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Baltimore County Council hears both sides on housing discrimination debate

Baltimore Co. officials will vote Monday on a bill barring discrimination against people with housing vouchers

The Baltimore County Council heard impassioned pleas Thursday to pass a bill that bars landlords from discriminating against prospective tenants who hold government housing vouchers.

But as a vote approaches on Aug. 1, the measure faces uncertain odds, with Councilman Julian Jones the only member committed to backing the bill.

The other six members have expressed misgivings ranging from concerns that the bill strips property rights from landlords to worries that it could further concentrate poor people in neighborhoods that already have a high number of vouchers.

The bill, proposed by County Executive Kevin Kamenetz, would bar landlords from discriminating against prospective tenants based on their source of income. While the bill is written broadly, the goal is to stop discrimination against people who have housing vouchers, commonly called Section 8 vouchers.

Advocates for the bill say many people who hold housing vouchers are turned down immediately by landlords and apartment owners.

Jones, a Woodstock Democrat, was adamant that the bill is a good idea: "It doesn't force anyone to do anything other than be an American and not discriminate and to give people a fair chance," he said.

Other council members weren't so sure.

"I'm truly trying to grapple with this," said Councilman Tom Quirk, a Catonsville Democrat.

Quirk said he was torn between the possible benefit of helping voucher holders move to better neighborhoods and the possible burden on landlords who would have to get involved in the voucher program.

Councilwoman Cathy Bevins, a Middle River Democrat, worries the bill could drive more voucher holders to her part of the county, which has a large portion of the county's approximately 6,200 vouchers.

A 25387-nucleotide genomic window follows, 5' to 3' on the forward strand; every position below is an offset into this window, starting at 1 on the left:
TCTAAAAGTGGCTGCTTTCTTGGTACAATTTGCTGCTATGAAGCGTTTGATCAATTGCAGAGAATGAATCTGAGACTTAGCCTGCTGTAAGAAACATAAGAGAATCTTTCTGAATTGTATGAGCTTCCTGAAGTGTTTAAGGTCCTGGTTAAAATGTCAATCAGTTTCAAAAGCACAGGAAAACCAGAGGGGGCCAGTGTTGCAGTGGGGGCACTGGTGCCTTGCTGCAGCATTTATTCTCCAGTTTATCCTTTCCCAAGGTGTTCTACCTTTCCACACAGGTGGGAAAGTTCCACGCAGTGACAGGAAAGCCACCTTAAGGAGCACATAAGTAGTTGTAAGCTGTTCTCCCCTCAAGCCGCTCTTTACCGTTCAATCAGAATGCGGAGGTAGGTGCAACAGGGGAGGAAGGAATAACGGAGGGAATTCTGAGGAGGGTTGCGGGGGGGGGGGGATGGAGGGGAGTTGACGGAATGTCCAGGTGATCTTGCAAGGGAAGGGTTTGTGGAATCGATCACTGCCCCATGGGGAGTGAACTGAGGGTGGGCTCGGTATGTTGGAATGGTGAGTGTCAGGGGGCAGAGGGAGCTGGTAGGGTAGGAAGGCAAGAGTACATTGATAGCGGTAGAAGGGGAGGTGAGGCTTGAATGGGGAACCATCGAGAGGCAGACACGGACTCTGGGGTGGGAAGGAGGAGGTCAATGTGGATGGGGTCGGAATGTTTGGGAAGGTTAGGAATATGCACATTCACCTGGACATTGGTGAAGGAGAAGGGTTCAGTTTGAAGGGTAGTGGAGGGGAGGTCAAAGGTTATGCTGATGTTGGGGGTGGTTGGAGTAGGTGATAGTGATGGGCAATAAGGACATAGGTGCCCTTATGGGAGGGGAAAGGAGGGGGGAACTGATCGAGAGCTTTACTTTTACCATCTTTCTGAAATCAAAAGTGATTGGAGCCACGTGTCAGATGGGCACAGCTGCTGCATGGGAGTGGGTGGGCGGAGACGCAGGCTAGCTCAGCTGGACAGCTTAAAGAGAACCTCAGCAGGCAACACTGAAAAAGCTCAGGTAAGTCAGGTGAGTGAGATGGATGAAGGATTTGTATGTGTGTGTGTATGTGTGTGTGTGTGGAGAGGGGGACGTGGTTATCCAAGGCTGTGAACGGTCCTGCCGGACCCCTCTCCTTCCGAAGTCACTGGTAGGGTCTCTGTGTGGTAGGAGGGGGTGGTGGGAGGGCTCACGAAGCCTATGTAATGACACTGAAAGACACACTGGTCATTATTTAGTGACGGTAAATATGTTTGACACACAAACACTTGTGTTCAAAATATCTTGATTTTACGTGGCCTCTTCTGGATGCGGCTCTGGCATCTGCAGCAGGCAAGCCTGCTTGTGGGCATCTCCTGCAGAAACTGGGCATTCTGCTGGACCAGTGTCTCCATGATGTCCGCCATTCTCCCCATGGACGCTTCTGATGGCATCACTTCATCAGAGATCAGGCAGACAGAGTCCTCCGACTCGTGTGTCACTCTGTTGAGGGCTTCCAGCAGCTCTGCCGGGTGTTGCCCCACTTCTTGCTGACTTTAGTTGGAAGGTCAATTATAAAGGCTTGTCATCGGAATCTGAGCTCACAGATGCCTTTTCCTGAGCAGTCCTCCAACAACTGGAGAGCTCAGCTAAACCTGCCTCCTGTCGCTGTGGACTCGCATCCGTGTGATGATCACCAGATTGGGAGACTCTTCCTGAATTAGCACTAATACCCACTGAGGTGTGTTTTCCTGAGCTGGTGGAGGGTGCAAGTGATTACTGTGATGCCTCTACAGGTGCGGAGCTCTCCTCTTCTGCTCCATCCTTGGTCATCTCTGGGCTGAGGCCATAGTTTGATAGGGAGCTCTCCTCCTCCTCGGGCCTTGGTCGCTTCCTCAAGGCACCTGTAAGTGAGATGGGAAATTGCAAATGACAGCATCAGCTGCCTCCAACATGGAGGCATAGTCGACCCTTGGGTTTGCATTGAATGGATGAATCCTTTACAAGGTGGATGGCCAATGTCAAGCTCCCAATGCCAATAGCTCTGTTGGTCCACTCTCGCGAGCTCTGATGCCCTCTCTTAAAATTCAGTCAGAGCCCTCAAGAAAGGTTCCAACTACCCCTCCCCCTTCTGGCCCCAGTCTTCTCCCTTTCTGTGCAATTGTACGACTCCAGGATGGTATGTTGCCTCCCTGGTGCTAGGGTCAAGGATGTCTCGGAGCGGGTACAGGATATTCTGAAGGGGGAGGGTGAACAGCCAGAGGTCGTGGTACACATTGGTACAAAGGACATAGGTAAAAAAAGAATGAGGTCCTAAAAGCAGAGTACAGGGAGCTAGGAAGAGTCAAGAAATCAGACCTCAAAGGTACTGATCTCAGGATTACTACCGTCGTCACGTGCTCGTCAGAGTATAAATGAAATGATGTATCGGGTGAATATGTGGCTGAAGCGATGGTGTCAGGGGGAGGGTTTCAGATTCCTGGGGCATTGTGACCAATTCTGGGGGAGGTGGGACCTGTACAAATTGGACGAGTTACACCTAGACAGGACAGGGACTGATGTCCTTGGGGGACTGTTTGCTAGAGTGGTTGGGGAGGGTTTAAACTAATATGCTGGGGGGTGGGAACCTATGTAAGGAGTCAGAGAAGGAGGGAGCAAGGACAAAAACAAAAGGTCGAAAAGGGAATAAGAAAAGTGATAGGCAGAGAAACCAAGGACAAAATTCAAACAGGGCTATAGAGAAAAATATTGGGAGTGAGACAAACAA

"I'm saturated now, and I'm going to get more," she said.

The council's three Republicans — Todd Crandell, David Marks and Wade Kach — also expressed doubts about the bill.

Only Council Chairwoman Vicki Almond, a Reisterstown Democrat, who presided over the meeting, refrained from commenting on the bill. She had previously said she is undecided.

More than three dozen people attempted to sway the council members during 21/2 hours of testimony.

Rebecca Abrahamson of Middle River recounted how she had to swallow her pride and apply for a housing voucher and food stamps after she left an abusive relationship and struggled to support her family with a minimum-wage job.

With the housing voucher, "I felt like I had a golden ticket in my hand," she said. She quickly learned, however, that it was hard to find a landlord to accept her voucher. Eventually, a friend helped her find a place, and she completed college and worked her way off of government assistance.

Representatives of landlords and property managers argued they should be able to decide whether to participate in the housing voucher program, which they say involves additional paperwork and inspections.

Adam Skolnik, executive director of the Maryland Multi-Housing Association, said he accepts tenants with housing vouchers. But he disagrees that vouchers should be considered the same as a tenant's paycheck or Social Security check.

"Vouchers are not a source of income," he said. "This is a misnomer that it's a source of income."

In the voucher program, the government determines how much a participant can afford to pay for rent based on their income and other factors. The voucher makes up the difference between the participant's payment and the full amount of the rent.

The council is required to consider the bill as part of a settlement stemming from a housing discrimination complaint. Baltimore County also agreed to spend millions of dollars to induce developers to build affordable housing and to move poor tenants out of areas with concentrated voucher use.

The bill needs at least four votes on the seven-member council to pass. If it gains three votes, the council must consider it again next year, under the terms of the settlement. If it gets two or fewer votes, it won't be reintroduced until after the next round of county elections in 2018.

This story was corrected to reflect that the Baltimore County Council will vote on the bill on Aug. 1.

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